herotomorrow asked: How do you determine what the minimum required specs are for your games?
Educated guesses that lead to testing to cast a net of minimum usable specs over a broad range then increasing those specs slightly to partially insure similar operation over all users.
Anonymous asked: Have you played Metal Gear Rising? What are your thoughts on it?
Yes. I enjoyed it.
Anonymous asked: Favorite boss battle from each MGS game??
MGS 1: Psycho Mantis
MGS 2: The end with all the Rays
MGS 3: The Sorrow
MGS 4: Rex vs. Ray
MGS PW: Cocoon
critical-wit asked: It's difficult to understand whether programmers such as you or Jonathan Blow are so fluent with a language that you're able to write a lot of code with no assistance, then seek help when you encounter obstacles or need to implement a feature you're unfamiliar with. I know you read SDK books for fun. I want to know how long it took before you had the knowledge to make your first game. Asking because I may work with a programmer if needed, but I'd prefer to keep creative control.
You can’t quantify it with a time. Technically, I made my first “game” thing when I was 11 years old…a few days after I started learning BASIC. You don’t need to be a programmer like me or Jon to make a game. You simply have to work within your skillset. My skillset is highly technical so it’s easier for me to build the bones of whatever I want, however I can’t draw at all so I either need to work with someone that can draw, or contract it out. The only reason I know that is because I know where my skills are strong and where they are weak. It sounds like what you need to do is figure out your skills. The way you do that is by trying and failing. If you want to try to code your first game, try it. If it doesn’t get done within a time you’re comfortable with, realize that you’re not strong in programming and find a way to do the project differently or find someone to fill in. Right now, if you’re just starting out, worry less about maintaining creative control and worry more about making something. If the thing you want to retain creative control over is really important to you don’t work on it right now, save it for later and work on something else. The key here is work.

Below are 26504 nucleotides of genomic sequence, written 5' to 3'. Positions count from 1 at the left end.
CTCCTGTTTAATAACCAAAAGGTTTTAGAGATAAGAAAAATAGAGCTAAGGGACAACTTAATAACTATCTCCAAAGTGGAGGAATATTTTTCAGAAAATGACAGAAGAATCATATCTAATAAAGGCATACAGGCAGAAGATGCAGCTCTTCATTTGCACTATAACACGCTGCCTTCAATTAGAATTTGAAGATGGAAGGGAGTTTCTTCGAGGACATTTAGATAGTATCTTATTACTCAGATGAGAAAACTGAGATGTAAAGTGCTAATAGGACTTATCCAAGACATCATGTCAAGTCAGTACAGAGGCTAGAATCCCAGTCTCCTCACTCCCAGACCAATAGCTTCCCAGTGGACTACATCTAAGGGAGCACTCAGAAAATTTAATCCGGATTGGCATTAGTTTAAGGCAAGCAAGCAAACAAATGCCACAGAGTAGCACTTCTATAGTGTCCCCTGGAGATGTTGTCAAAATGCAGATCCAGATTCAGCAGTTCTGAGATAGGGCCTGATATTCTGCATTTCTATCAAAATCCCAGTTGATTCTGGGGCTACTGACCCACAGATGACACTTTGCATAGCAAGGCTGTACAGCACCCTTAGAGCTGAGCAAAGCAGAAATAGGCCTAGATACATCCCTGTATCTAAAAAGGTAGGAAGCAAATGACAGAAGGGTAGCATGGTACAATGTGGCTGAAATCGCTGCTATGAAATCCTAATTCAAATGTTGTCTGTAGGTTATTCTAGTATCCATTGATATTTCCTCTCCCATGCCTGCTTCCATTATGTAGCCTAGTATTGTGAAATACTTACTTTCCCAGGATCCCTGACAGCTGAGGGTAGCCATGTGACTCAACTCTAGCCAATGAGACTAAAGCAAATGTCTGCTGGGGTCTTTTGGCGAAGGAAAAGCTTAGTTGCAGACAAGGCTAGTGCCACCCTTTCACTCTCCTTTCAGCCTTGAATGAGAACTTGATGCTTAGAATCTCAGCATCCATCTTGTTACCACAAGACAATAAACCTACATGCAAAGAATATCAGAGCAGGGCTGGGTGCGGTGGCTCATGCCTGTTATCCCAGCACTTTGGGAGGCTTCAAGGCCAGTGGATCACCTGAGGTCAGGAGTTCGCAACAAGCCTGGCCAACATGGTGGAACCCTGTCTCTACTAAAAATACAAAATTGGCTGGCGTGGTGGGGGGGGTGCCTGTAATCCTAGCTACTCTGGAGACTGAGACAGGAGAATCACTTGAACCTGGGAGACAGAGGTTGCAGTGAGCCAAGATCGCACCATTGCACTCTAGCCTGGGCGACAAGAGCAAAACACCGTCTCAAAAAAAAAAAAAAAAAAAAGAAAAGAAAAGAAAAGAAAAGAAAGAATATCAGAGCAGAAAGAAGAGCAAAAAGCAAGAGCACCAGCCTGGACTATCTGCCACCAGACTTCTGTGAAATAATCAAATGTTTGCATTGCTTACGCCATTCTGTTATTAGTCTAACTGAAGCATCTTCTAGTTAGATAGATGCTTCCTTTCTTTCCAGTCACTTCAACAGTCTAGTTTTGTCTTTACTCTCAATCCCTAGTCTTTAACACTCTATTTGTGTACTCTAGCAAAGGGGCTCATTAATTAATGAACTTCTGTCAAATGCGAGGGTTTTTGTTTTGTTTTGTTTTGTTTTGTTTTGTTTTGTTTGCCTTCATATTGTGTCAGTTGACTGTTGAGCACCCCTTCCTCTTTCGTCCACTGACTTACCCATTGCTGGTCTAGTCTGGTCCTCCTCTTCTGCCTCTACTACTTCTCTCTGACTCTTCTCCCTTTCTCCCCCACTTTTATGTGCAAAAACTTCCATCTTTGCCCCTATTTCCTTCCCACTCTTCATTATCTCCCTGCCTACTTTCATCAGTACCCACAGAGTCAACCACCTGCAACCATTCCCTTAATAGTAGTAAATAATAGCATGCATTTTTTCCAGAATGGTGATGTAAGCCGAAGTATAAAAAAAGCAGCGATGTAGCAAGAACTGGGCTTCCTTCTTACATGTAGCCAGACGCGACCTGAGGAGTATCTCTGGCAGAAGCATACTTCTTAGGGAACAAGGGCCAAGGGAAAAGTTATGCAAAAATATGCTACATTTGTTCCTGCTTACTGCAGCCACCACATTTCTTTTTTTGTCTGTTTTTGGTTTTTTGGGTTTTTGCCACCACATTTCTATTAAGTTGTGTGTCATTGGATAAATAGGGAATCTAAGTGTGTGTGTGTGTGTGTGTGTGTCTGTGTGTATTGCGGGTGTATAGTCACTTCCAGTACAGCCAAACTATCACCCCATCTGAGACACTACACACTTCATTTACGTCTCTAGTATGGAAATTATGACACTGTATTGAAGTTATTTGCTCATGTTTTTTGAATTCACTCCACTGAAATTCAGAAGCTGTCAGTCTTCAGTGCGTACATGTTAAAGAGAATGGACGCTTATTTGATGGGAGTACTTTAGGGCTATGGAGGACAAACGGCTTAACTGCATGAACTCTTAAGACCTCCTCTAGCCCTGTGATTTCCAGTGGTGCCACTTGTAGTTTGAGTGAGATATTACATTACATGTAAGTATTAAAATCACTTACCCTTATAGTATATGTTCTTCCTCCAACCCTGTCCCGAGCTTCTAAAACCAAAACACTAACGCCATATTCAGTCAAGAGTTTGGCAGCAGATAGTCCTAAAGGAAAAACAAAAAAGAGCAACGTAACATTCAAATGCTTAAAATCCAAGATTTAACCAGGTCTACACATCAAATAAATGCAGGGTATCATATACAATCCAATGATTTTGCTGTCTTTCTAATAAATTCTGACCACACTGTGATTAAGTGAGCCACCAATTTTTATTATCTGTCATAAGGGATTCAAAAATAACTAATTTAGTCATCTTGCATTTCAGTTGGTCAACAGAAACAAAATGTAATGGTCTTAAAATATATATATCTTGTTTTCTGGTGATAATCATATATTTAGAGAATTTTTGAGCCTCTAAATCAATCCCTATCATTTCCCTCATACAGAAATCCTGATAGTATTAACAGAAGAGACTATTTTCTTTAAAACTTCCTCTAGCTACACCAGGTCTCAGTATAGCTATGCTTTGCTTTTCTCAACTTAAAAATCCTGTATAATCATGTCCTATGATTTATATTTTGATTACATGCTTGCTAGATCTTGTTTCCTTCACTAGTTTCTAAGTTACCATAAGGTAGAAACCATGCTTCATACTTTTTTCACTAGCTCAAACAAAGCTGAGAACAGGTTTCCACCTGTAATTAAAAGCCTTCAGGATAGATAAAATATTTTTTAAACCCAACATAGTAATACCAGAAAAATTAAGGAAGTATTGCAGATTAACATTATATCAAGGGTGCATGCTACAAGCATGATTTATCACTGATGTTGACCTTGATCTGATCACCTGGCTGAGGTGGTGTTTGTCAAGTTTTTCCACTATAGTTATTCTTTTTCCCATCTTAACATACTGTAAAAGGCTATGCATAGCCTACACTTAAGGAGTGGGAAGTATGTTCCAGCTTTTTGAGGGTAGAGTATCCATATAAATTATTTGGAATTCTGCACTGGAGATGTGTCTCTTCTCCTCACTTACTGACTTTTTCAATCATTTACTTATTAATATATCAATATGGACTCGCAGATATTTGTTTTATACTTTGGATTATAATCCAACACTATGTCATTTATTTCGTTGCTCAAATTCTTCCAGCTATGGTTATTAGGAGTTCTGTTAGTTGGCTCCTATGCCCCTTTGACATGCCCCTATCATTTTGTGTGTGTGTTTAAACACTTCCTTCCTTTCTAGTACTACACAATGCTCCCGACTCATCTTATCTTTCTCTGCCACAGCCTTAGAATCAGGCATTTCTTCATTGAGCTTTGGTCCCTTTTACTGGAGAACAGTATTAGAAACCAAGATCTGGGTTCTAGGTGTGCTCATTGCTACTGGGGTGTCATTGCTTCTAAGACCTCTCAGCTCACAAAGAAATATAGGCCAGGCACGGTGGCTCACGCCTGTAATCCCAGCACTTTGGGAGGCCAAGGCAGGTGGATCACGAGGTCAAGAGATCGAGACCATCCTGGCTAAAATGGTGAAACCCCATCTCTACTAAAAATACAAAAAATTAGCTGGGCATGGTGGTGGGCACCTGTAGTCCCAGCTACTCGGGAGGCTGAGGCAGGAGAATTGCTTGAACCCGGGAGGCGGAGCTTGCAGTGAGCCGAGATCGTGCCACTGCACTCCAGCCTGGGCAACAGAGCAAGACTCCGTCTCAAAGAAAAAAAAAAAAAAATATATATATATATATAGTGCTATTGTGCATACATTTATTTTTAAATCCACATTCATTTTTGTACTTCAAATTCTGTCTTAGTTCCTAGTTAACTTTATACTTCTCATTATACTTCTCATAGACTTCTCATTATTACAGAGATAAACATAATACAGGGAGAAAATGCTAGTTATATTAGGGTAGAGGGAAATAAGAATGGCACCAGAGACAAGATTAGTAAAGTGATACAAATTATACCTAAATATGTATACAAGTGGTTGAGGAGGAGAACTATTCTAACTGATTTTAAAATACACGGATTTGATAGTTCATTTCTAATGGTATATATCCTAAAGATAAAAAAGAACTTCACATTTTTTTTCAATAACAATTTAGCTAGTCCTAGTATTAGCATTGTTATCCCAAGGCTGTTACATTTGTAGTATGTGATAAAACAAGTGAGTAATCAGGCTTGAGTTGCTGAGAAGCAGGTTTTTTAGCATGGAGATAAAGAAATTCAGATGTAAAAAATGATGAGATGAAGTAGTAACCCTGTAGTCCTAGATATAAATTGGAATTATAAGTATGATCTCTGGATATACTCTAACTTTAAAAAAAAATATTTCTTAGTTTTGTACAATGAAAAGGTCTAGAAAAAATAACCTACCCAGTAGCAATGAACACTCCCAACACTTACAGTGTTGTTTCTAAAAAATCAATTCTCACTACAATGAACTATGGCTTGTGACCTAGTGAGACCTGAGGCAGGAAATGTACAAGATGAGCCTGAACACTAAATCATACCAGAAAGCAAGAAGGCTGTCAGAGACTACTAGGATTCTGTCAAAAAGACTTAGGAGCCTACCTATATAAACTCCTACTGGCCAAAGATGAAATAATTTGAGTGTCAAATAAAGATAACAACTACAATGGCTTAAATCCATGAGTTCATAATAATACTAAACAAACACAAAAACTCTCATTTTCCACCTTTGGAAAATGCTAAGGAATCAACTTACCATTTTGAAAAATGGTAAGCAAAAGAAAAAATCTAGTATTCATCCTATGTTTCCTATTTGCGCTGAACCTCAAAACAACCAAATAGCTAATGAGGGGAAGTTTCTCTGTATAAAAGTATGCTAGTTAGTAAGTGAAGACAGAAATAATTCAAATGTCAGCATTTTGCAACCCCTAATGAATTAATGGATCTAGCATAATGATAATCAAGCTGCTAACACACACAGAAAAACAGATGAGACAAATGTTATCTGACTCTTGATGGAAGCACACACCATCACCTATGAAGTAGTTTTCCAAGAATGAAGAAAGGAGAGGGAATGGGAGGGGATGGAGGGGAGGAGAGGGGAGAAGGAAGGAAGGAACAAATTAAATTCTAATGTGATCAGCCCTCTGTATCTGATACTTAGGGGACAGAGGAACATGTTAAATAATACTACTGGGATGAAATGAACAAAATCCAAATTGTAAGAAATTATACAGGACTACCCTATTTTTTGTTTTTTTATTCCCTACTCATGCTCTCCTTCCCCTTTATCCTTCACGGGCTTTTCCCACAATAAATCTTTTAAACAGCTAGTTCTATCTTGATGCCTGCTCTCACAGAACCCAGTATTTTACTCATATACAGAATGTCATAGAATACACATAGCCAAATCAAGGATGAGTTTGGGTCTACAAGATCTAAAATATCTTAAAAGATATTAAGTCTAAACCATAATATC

ridemybikeintotrashcans asked: how did you test SMB/MG? just play tests or did you do any sort of conventional software testing, i.e. regression testing, unit testing, etc?
Because I’m the only guy working in the code, I have working knowledge of everything that’s been changed. I’m good at keeping it all straight in my head so I’ve never deviated from “Hey that doesn’t work now….oh that’s probably because of this *change that* yep that fixed it”.
critical-wit asked: Everyone has a game that wasn't that good, but for one reason or another, they loved the game when they played it growing up and have a hard time not talking about the game with some amount of bias due to nostalgia. For me, it was Starship Titanic, an adventure game on the PC. Was there a game you loved and now realize might have been deeply flawed?
Not that I can recall. I’ve always been picky about the games I play.
Anonymous asked: You said somewhere that your engine uses threading. And other then loading stuff like files and levels, are there other places that are obvious that gets more effective with threading?
In my engine, no not really. My engine doesn’t do much, it’s not graphically intense, it’s not physics heavy, the only benefits it gets from threading is not locking the program while loading assets….that’s been going on since probably the late 60’s.
Anonymous asked: Have you read Game Engine Architecture by Jason Gregory? The second edition is coming out in August and i'm really excited. The first edition was really interesting.
I have no interest in books like that.
critical-wit asked: Is there something about the Tesla that makes you hesitant to drive it or is it more of a Sunday drive car? Seems like not having to worry about gas and 10% of the moving parts compared to a combustion engine would be nice. I do hate having to remember to recharge wireless devices, though.
It’s literally that it’s blocked by my other car. Also, the car I do drive often is also Electric (Chevy Volt).
critical-wit asked: Your previous response is certainly understandable. I suppose open source games do tend to be more tech based or multiplayer capable such as Natural Selection 2. It would just be awesome to see custom SMB "WADS" based on the code. You could replace Meat Boy with Raiden, Big Boss, Solid Snake, Psycho Mantis. Endless potential! The community would notice whether an SMB clone popped up on Steam Greenlight. I doubt they would support it at all. Reddit loves a good witch hunt, if you haven't noticed